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Coronavirus Outbreak and Climate Change
05.04.2020

To be clear, the coronavirus pandemic is a tragedy , a human nightmare unspooling in overloaded hospitals and unemployment offices with unnerving speed, barreling toward a horizon darkened by economic disaster and crowded with portents of suffering to come. But this global crisis is also an inflection point for that other global crisis, the slower one with even higher stakes. As the United Nations secretary-general recently noted, the threat from coronavirus is temporary whereas the threat from heatwaves, floods and extreme storms resulting in the loss of human life will remain with us for years.

 

The novel Covid-19 made it clear to many of us that we have been living in a bubble, a bubble of false comfort and denial. The wealth we’ve accumulated – often at the expense of others – has shielded us from reality. Living behind screens, passing between capsules – our houses, cars, offices and shopping malls – we persuaded ourselves that contingency had retreated, that we had reached the point all civilizations seek: insulation from natural hazards.

 

In fact, I believe the last few weeks, as terrible as they have been for so many people, have taught us crucial lessons that we needed to learn in order to enter a new era of radical, collaborative action to cut emissions and slow climate change.

1- Global challenges have no national borders:

 Some people used to think that they would be immune to global crises like climate change unfolding “on the other side of the world.” I think that the bubble has burst. No one is geographically immune to the coronavirus and the same is true for climate change.

2- As a society, we’re only as safe as our most vulnerable people :

During the COVID-19 outbreak, the elderly and those with health problems are more vulnerable to the coronavirus and the poor are more vulnerable to its economic impact. That makes us all more vulnerable too. That lesson has taken us into a space of solidarity that we’ve never seen before. We are taking care of each other both out of altruism and because we want to make sure that we’re all safe at the end. That’s exactly the thinking we need to deal with climate change.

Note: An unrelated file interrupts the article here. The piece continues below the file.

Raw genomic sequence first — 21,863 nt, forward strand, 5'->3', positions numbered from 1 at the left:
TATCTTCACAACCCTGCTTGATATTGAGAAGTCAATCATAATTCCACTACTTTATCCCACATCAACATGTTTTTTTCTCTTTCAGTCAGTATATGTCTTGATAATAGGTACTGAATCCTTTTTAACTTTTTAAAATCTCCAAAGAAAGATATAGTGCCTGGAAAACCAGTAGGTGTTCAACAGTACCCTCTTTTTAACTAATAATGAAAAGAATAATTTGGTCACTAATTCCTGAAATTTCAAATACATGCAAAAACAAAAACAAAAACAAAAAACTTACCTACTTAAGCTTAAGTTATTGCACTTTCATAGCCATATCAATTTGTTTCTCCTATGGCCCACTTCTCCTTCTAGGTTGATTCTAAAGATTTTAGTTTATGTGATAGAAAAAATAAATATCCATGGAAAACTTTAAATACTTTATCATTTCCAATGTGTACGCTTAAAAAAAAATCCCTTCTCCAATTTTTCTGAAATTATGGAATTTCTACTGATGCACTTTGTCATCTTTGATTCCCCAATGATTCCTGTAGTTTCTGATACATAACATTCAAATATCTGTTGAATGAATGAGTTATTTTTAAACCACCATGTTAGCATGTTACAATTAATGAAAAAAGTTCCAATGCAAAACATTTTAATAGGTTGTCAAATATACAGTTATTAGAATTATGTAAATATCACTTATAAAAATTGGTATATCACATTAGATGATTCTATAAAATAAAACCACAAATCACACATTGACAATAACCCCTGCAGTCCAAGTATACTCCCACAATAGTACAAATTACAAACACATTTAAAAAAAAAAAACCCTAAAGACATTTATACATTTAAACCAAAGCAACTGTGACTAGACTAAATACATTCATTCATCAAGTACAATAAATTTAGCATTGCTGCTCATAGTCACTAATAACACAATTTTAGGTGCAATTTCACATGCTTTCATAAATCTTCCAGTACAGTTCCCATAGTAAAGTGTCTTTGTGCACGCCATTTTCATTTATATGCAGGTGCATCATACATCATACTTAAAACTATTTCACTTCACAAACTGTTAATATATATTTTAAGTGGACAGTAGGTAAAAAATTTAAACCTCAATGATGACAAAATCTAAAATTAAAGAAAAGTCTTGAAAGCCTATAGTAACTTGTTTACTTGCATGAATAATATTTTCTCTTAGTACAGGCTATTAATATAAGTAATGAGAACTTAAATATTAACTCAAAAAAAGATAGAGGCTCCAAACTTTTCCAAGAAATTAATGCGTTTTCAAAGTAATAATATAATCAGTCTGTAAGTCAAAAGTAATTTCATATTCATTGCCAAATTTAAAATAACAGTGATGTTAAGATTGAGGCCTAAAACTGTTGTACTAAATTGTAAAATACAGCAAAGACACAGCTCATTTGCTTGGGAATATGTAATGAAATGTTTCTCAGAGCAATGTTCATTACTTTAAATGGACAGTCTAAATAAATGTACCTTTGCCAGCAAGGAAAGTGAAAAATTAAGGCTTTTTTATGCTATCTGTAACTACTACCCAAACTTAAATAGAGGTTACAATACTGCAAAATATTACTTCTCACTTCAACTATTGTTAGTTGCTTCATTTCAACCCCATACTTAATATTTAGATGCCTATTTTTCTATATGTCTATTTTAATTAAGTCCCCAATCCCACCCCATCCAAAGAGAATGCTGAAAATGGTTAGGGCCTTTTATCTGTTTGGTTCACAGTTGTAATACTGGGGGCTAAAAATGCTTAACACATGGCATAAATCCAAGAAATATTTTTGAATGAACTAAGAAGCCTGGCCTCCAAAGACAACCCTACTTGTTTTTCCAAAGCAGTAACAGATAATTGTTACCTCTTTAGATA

3- Global challenges require systemic changes :

Changes that can only be activated by governments or companies. But they also require individual behavioral changes. We need both. We have seen over the past few weeks that governments can take radical action and we can change our behavior quite quickly.

4- Prevention is much better and easier than cure :

It’s cheaper and safer to prevent people from catching and spreading the virus than to attempt to treat huge numbers of cases at once. That’s always been the case in the health sector. And in climate change, it is much better to prevent runaway temperature rises than to figure out how to deal with the enormous consequences.

5- All our response measures need to be based on science:

There are a lot of myths around coronavirus, just as there are a lot of myths around climate change. But the countries and individuals basing their responses on what the health professionals are saying its better to combat this pandemic. Likewise on climate change, we must take action in line with what the science tells us, rather than following myths or misinformation.

 

We hope that the shock of this pandemic will jolt people out of their desire to ignore global issues like climate change. We really hope our growing sense of urgency, of solidarity, of stubborn optimism and empowerment to take action, can be one thing that rises out of this terrible situation. Because while we will, eventually, return to normal after this pandemic, the climate that we know as normal is never coming back.

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